Somaliland rests on igneous and metamorphic crystalline basement rock formed over 700 million years ago. Above this rock are thick layers of younger sedimentary rock, formed in the last 200 million years. This younger sedimentary rock has been influenced by the forces that are rifting the Somali plate and the Arabian Plate away from each other.
Mining does occur in Somaliland, but is not a significance part of the economy.
As of 2015, thirteen oil wells had been drilled in Somaliland waters; two onshore and the rest offshore. Hydrocarbon research is currently being carried out again, after largely coming to a stop as the colonial era ended in 1960.
During the colonial era, British geologists engaged in hydrocarbon research as early as 1918, and the Anglo-Persian Oil Company launched a major mapping project for the Guban Basin in 1920. As late as the 1950s, the Geological Survey of British Somaliland and Somaliland Oil Exploration Company were actively publishing geological reports focused on the presence and extractability of natural resources such as crude oil.
A majority of the population in Somaliland get their drinking water from aquifers, especially aquifers in karst.
Examples of important karstic aquifers in the region are the Eocene Karkar Limestone, the Auradu Limestone and the Taalex Limestone.
Somaliland is also home to thick, unconsolidated sediment aquifers (up to 100 meters thick) formed in the past 2.5 million years. Many of them are located in valleys.
Near Las Dhure and Agabar, there are fractured basalt flows that have potential as aquifers, but they are currently not being utilized to obtain drinking water.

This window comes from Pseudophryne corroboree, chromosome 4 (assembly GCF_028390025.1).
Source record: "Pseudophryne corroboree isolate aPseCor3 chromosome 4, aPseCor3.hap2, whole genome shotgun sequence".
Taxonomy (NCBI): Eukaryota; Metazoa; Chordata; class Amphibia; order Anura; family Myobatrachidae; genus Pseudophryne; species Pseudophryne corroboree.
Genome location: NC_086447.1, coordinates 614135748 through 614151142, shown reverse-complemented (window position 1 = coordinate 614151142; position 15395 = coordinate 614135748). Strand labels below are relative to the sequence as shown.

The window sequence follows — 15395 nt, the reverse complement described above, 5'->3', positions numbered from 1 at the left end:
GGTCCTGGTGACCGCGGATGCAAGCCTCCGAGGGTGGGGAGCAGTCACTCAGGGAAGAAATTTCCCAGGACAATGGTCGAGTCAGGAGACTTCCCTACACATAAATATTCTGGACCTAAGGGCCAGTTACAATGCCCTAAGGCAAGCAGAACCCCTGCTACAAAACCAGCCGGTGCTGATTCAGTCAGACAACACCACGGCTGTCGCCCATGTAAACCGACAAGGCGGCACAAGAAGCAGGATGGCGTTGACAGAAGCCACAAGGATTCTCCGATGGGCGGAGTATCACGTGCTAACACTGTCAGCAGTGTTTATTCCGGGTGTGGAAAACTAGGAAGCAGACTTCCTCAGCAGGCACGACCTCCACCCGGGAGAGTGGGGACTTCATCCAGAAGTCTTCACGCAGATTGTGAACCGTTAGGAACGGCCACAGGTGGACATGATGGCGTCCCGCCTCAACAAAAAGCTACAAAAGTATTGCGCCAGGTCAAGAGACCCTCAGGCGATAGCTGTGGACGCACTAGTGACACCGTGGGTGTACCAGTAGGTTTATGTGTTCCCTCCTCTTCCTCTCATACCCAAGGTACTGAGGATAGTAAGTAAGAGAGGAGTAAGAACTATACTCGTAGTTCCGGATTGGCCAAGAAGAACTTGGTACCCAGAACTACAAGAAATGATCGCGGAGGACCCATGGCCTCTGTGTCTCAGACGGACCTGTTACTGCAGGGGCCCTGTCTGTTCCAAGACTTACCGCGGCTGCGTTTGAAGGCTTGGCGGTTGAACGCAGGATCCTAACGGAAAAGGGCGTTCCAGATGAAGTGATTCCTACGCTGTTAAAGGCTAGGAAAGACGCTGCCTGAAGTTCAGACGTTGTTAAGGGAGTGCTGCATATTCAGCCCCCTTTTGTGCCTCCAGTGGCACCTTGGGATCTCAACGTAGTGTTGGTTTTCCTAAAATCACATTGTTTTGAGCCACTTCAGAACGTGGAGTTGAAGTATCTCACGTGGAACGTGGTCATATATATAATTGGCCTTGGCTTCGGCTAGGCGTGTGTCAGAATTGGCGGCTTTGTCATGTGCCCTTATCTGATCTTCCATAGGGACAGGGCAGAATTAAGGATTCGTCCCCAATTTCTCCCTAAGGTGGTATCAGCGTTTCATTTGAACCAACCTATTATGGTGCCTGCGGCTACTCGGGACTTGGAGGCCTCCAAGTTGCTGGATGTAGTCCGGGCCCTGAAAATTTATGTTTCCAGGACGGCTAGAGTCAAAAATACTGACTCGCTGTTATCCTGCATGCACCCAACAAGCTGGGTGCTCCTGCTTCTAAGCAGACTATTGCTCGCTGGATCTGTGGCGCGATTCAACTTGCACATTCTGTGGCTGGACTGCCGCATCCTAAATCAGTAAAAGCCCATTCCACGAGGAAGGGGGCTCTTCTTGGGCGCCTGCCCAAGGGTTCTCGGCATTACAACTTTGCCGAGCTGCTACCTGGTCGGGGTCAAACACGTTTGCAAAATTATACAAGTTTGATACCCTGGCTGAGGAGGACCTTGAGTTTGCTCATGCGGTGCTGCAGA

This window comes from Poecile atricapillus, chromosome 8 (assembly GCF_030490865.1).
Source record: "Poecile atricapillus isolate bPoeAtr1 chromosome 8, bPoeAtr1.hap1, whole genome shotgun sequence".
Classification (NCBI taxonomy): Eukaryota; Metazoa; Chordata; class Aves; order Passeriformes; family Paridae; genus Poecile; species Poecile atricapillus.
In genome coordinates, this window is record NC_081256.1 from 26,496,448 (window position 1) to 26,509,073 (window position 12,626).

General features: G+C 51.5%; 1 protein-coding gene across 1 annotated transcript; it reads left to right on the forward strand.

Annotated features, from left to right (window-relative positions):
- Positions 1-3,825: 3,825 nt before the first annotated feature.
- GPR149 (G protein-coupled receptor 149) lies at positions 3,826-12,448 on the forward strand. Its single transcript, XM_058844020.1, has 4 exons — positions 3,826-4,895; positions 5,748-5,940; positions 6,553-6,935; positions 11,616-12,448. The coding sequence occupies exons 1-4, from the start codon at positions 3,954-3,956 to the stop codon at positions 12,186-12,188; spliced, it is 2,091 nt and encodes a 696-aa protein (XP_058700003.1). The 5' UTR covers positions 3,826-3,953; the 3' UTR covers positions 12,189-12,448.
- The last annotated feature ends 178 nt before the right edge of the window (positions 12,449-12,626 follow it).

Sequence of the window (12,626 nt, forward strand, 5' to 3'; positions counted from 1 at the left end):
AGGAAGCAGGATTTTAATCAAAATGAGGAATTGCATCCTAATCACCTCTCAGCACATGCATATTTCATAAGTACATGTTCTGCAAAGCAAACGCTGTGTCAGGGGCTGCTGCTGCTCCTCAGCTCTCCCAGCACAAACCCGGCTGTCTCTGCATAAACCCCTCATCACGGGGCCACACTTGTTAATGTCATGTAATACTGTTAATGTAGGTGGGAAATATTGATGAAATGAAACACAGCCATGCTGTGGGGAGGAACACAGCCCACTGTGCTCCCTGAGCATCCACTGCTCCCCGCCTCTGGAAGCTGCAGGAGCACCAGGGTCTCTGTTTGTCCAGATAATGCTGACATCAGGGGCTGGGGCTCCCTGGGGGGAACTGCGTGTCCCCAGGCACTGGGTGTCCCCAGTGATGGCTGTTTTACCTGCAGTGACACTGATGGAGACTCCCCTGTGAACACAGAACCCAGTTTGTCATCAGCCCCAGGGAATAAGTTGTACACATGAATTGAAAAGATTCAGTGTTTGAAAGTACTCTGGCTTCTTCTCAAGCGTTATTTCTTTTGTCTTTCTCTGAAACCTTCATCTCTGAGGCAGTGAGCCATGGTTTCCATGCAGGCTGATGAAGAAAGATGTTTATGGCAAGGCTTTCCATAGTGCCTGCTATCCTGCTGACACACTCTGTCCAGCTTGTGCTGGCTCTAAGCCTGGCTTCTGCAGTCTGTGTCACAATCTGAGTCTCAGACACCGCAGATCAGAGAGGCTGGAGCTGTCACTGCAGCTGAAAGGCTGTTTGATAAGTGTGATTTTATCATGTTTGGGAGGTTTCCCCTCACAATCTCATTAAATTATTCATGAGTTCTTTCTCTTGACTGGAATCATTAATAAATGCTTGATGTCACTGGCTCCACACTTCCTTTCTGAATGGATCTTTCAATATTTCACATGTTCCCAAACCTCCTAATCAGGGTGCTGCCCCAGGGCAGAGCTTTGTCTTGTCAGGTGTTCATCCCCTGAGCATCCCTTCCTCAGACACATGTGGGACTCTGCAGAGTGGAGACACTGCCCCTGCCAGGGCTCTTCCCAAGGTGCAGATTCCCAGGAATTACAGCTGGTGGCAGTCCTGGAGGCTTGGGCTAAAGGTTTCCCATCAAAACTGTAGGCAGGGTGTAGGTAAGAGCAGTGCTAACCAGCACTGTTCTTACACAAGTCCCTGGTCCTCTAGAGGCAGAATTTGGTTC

The proterozoic eon
The oldest rock in Somaliland are crystalline basement rock formed over 700 million years ago, during the Proterozoic eon. The Proterozoic is a geological eon spanning from when oxygen first appeared in Earth’s atmosphere to just before the proliferation of complex life such as corals and trilobites.
The oldest proterozoic rock in Somaliland actually pre-date the Pan-African orogeny, the series of major Neoproterozoic orogenic events which related to the formation of the supercontinents Gondwana and Pannotia.
In Somaliland, the oldest proterozoic rock is found in the west, while the youngest is in the eastern-most parts of the region.
The Mesozoic eon (251-66 million years ago): Age of Reptiles & Conifers
In the Early Jurassic epoch, the supercontinent Gondwana began to break apart, and large parts of what today is eastern African was flooded by sea water, and new sedimentary rock units were deposited.
Towards the end of the Mesozoic era, during the Cretaceous period, crustal upwarping occurred in what is now western Somaliland. Evidence of this can be found in the Yesomma Sandstone.
As the landmasses that we today know as India, Madagascar and East Africa moved, the Indian Ocean was opened and basins formed. What would become Somaliland was under water in the late Jurassic, and this has left remains behind in the form of marlstone and ammonite fossils. Eventually, this open sea turned into a more shallow inland sea. As a consequence, the marine life changed, and this part of prehistory have left behind shales and belemnite fossils.
The Cenozoic (66 million years ago-present): Age of Mammals
Cenozoic sediments cover much of Somaliland.
During the yearly Cenozoic, sedimentation continued in Somaliland, and the deposition of Yesomma Sandstone didn’t stop until the Middle Eocene when a new marine transgression put an end to it.
As the Gulf of Aden opened up, basins filled with brackish water were formed, and the remains of some of the animal species that lived in them during the Miocene and Oligocene are today visible as fossils in certain coastal areas of Somaliland.
60 million years ago, the formation of the Somali Plate begun, but the process didn’t really pick up speed until the end of the Oligocene, i.e. around 23 million years ago.
As the Somali Plate moved away from the Arabian Plate, magma seeped up between the two plates under the Gulf of Aden. Rifting movements during the Oligocene and Miocene reactivated faults that had existed since the Mesozoic eon, and this resulted in the formation of the Guban Basin within the Somaliland escarpment. In some parts of the basin, the Yessoma Sandstone is overlaid by remnants of Taleh anhydrite from the Eocene. There is also plenty of limestone, sandstone, evaporite, and shale in the basin.